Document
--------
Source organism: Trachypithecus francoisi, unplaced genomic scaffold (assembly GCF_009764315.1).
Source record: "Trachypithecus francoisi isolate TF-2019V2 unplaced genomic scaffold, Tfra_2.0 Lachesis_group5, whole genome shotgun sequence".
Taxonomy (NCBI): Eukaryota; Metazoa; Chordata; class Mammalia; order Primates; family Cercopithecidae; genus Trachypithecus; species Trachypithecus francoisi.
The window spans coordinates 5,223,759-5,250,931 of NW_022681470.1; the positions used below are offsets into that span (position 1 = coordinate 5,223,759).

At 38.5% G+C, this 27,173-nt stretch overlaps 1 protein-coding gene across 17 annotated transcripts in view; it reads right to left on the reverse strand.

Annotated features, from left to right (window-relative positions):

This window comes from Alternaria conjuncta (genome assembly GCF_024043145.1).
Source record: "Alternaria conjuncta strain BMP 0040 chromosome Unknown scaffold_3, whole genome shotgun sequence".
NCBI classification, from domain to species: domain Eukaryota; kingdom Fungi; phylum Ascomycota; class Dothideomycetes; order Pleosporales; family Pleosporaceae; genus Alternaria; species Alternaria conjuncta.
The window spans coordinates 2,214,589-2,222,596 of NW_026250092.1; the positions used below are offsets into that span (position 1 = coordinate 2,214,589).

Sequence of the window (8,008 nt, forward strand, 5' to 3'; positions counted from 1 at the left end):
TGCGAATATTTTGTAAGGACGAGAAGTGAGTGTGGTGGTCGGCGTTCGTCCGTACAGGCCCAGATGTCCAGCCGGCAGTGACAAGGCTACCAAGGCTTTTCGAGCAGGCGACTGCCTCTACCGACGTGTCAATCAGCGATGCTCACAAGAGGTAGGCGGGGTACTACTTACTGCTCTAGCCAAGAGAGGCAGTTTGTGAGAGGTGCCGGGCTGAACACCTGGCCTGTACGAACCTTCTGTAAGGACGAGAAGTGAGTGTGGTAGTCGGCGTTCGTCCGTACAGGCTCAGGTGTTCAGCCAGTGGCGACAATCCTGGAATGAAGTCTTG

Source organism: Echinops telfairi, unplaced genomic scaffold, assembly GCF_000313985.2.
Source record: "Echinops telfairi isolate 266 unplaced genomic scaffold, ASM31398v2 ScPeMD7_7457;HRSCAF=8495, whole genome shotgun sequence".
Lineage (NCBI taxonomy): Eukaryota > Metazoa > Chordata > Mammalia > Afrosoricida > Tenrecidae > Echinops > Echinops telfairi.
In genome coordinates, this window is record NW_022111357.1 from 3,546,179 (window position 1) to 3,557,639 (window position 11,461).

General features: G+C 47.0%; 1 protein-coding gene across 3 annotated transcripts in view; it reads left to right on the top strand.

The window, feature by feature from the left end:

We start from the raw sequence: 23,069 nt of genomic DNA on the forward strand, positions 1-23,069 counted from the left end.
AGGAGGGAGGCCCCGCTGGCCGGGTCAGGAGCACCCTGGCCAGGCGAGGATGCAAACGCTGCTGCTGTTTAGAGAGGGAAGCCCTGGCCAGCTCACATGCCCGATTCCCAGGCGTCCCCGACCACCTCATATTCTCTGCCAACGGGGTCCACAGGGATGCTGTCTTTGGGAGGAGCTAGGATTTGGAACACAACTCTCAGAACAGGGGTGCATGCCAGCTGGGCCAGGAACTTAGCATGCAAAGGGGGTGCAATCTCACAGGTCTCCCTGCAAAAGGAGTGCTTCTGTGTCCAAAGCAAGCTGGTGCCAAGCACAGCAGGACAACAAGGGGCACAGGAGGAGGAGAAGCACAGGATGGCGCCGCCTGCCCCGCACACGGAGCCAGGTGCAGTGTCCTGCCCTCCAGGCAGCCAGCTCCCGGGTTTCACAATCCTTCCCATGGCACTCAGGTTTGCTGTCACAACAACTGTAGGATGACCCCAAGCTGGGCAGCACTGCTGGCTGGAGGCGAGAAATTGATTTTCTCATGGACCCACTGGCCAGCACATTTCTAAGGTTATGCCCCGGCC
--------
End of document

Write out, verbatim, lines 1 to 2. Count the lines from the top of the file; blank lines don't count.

Source organism: Trachypithecus francoisi, unplaced genomic scaffold (assembly GCF_009764315.1).
Source record: "Trachypithecus francoisi isolate TF-2019V2 unplaced genomic scaffold, Tfra_2.0 Lachesis_group5, whole genome shotgun sequence".